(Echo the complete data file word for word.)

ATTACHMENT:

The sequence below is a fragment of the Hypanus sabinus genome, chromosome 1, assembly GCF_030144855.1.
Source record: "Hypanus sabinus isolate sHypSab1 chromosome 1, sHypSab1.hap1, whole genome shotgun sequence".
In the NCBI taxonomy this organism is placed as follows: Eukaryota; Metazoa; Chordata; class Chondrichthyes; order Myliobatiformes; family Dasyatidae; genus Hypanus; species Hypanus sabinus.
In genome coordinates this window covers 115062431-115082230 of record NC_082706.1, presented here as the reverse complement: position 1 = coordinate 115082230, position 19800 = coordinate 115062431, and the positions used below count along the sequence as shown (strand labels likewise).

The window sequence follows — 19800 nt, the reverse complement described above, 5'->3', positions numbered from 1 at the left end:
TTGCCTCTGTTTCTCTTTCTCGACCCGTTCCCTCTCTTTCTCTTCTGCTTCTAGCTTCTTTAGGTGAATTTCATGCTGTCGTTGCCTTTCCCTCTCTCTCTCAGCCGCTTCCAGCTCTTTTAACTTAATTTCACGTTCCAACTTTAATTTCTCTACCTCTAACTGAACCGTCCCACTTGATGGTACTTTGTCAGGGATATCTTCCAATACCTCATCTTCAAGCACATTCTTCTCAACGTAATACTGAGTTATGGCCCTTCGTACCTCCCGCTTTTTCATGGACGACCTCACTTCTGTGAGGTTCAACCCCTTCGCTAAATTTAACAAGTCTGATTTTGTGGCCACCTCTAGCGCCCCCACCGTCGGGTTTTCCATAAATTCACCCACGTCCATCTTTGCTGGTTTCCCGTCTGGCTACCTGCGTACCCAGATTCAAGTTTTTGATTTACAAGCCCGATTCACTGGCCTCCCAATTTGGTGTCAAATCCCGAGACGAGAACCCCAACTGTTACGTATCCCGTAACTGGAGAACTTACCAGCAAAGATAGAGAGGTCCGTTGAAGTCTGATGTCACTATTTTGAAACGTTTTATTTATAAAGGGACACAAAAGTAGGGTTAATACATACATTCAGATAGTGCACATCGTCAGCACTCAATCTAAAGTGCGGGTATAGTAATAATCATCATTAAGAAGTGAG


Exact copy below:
The sequence below is a fragment of the Hypanus sabinus genome, chromosome 1, assembly GCF_030144855.1.
Source record: "Hypanus sabinus isolate sHypSab1 chromosome 1, sHypSab1.hap1, whole genome shotgun sequence".
In the NCBI taxonomy this organism is placed as follows: Eukaryota; Metazoa; Chordata; class Chondrichthyes; order Myliobatiformes; family Dasyatidae; genus Hypanus; species Hypanus sabinus.
In genome coordinates this window covers 115062431-115082230 of record NC_082706.1, presented here as the reverse complement: position 1 = coordinate 115082230, position 19800 = coordinate 115062431, and the positions used below count along the sequence as shown (strand labels likewise).

The window sequence follows — 19800 nt, the reverse complement described above, 5'->3', positions numbered from 1 at the left end:
TTGCCTCTGTTTCTCTTTCTCGACCCGTTCCCTCTCTTTCTCTTCTGCTTCTAGCTTCTTTAGGTGAATTTCATGCTGTCGTTGCCTTTCCCTCTCTCTCTCAGCCGCTTCCAGCTCTTTTAACTTAATTTCACGTTCCAACTTTAATTTCTCTACCTCTAACTGAACCGTCCCACTTGATGGTACTTTGTCAGGGATATCTTCCAATACCTCATCTTCAAGCACATTCTTCTCAACGTAATACTGAGTTATGGCCCTTCGTACCTCCCGCTTTTTCATGGACGACCTCACTTCTGTGAGGTTCAACCCCTTCGCTAAATTTAACAAGTCTGATTTTGTGGCCACCTCTAGCGCCCCCACCGTCGGGTTTTCCATAAATTCACCCACGTCCATCTTTGCTGGTTTCCCGTCTGGCTACCTGCGTACCCAGATTCAAGTTTTTGATTTACAAGCCCGATTCACTGGCCTCCCAATTTGGTGTCAAATCCCGAGACGAGAACCCCAACTGTTACGTATCCCGTAACTGGAGAACTTACCAGCAAAGATAGAGAGGTCCGTTGAAGTCTGATGTCACTATTTTGAAACGTTTTATTTATAAAGGGACACAAAAGTAGGGTTAATACATACATTCAGATAGTGCACATCGTCAGCACTCAATCTAAAGTGCGGGTATAGTAATAATCATCATTAAGAAGTGAG